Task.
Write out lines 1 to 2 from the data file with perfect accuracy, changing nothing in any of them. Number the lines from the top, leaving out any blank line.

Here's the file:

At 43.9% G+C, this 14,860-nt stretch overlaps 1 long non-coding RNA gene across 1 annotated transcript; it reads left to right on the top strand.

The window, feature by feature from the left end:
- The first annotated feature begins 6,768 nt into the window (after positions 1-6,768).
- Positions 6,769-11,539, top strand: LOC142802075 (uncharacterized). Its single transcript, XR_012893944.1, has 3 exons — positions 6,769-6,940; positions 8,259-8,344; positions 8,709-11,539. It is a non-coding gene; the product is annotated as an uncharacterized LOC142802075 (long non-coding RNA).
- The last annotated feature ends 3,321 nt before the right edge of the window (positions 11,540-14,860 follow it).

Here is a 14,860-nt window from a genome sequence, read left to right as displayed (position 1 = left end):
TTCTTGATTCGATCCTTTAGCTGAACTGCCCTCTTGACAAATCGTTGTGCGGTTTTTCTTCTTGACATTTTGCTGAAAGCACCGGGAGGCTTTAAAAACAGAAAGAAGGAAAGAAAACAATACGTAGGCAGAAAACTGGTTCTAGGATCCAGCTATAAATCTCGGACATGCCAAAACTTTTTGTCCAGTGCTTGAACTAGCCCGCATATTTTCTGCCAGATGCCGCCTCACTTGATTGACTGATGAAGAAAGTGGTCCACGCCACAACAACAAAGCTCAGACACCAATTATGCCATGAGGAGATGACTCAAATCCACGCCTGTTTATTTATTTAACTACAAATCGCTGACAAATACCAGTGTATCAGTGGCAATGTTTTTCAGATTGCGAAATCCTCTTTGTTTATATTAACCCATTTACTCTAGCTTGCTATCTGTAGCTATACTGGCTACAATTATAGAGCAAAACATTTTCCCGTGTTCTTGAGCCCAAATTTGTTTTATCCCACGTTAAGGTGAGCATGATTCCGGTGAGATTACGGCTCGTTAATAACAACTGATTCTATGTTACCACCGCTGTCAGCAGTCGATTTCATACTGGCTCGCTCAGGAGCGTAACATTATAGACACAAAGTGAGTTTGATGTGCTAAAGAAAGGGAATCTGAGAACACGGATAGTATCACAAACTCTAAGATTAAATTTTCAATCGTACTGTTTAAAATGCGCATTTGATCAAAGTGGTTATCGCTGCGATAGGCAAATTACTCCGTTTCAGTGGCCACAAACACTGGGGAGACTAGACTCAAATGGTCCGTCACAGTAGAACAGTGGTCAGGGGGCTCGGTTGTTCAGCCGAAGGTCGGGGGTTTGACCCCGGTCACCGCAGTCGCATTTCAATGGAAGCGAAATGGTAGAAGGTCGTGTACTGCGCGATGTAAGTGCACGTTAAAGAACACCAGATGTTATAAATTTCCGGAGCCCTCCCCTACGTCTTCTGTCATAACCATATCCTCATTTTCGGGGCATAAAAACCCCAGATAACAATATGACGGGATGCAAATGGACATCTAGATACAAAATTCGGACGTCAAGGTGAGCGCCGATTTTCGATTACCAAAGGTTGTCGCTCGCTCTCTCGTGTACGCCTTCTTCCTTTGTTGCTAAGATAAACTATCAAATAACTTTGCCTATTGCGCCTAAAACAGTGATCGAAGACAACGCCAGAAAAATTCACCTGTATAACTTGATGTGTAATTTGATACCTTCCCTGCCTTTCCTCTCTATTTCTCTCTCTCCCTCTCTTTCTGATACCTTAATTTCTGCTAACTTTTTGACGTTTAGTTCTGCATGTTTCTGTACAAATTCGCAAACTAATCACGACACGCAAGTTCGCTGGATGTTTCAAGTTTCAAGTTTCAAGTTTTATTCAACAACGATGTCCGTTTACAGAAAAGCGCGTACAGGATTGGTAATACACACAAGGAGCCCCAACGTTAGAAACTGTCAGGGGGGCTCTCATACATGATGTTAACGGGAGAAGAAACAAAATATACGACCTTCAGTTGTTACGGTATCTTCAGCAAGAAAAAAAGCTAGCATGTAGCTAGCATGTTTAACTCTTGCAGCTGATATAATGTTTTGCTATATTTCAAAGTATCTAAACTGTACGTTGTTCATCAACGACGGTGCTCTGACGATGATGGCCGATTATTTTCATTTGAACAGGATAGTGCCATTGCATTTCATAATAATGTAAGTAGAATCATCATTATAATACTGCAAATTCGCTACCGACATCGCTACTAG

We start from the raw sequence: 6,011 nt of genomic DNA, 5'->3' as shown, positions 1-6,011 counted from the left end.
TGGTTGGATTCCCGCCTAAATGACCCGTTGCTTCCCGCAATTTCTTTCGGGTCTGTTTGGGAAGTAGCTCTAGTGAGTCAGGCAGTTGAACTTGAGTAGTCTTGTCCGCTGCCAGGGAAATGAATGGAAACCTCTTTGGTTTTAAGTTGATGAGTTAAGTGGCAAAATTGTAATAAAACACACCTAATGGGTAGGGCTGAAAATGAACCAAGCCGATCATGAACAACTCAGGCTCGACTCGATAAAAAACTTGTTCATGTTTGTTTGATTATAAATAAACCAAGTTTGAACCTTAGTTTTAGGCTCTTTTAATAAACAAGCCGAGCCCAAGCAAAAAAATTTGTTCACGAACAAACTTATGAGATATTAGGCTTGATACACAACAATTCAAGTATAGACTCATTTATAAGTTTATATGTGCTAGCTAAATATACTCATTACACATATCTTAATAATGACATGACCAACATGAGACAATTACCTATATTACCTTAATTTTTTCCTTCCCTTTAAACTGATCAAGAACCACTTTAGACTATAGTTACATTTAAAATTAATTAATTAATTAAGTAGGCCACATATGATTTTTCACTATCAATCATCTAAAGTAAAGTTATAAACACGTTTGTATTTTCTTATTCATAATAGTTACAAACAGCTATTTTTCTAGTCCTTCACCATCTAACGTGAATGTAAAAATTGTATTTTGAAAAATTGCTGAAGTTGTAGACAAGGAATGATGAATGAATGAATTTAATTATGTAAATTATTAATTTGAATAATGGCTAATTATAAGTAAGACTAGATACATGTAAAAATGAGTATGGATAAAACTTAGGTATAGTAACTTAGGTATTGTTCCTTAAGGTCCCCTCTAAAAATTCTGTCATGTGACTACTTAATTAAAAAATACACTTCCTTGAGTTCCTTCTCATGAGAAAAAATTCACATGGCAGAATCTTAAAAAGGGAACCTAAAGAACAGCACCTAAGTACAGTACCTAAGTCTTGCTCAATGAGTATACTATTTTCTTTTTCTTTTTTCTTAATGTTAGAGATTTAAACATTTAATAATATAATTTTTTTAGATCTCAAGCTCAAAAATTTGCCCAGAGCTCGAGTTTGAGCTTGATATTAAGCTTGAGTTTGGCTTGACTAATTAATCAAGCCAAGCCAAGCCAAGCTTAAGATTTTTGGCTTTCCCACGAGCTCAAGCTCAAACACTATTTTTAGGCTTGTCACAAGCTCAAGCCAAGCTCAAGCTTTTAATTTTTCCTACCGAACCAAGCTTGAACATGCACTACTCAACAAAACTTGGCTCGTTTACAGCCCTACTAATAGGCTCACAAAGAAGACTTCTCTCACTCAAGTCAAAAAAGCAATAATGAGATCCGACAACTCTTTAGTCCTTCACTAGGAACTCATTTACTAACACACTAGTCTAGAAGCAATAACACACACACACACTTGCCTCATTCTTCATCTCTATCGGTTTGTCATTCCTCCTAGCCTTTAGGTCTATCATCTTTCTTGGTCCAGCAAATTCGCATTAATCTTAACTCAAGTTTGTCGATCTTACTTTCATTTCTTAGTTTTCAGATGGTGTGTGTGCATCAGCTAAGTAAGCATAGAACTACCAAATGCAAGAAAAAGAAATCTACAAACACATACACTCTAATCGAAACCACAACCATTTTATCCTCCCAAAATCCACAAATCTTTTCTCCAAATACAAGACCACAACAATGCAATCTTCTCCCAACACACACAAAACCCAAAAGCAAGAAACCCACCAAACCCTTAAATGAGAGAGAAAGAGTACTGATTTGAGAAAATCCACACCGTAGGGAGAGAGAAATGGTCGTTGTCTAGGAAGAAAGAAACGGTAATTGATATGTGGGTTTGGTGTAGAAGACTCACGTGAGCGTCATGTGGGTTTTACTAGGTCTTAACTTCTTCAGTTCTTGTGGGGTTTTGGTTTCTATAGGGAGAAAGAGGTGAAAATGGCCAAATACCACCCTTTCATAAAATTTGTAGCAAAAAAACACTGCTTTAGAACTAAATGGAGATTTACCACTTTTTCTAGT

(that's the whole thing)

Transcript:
At 43.9% G+C, this 14,860-nt stretch overlaps 1 long non-coding RNA gene across 1 annotated transcript; it reads left to right on the top strand.

The window, feature by feature from the left end: